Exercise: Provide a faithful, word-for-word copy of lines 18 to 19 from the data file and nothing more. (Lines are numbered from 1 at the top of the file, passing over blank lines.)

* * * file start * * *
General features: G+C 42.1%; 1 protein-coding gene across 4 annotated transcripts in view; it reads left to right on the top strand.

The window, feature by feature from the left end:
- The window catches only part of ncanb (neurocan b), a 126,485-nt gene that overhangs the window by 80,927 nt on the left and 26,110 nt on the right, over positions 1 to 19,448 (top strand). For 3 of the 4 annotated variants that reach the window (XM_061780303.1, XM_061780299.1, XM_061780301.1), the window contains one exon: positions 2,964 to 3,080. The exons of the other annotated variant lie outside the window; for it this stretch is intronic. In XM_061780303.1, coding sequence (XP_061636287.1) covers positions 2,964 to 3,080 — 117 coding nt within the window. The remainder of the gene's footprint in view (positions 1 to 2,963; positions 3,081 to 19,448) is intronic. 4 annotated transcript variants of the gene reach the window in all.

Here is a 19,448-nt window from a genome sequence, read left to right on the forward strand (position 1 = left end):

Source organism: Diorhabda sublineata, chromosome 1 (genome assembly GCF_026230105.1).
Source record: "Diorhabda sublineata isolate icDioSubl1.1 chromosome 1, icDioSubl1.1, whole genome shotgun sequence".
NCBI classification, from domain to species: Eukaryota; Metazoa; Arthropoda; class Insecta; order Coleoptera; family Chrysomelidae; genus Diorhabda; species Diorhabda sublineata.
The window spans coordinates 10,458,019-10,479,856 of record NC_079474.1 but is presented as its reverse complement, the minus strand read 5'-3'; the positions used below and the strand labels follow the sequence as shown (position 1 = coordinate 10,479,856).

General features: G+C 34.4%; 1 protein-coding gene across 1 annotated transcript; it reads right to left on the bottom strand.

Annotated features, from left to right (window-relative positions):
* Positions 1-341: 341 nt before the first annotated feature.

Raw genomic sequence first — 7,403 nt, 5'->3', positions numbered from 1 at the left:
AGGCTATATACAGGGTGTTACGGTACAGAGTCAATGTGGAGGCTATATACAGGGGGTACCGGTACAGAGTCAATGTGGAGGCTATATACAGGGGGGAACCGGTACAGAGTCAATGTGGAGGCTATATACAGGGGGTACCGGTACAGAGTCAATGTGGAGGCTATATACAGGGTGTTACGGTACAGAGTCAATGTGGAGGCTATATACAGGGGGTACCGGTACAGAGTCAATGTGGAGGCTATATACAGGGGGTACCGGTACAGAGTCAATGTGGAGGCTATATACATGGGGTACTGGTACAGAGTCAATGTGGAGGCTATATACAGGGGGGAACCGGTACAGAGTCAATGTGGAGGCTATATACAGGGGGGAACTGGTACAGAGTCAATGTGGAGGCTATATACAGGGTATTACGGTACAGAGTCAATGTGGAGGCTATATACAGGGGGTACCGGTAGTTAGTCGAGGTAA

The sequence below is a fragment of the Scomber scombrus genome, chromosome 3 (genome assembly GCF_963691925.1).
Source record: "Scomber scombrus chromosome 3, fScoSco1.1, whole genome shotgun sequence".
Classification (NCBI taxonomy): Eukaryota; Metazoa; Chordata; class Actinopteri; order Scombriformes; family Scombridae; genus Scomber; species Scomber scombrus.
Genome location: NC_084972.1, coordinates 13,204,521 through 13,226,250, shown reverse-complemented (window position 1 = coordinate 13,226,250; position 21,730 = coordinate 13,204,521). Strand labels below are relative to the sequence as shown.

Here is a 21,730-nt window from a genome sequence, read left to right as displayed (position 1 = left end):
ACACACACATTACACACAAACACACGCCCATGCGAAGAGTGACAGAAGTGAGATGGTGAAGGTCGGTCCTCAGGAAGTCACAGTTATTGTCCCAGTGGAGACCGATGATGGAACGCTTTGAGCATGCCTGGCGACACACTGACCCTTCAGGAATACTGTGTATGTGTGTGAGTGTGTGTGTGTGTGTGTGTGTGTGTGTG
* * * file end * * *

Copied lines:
Here is a 21,730-nt window from a genome sequence, read left to right as displayed (position 1 = left end):
ACACACACATTACACACAAACACACGCCCATGCGAAGAGTGACAGAAGTGAGATGGTGAAGGTCGGTCCTCAGGAAGTCACAGTTATTGTCCCAGTGGAGACCGATGATGGAACGCTTTGAGCATGCCTGGCGACACACTGACCCTTCAGGAATACTGTGTATGTGTGTGAGTGTGTGTGTGTGTGTGTGTGTGTGTGTG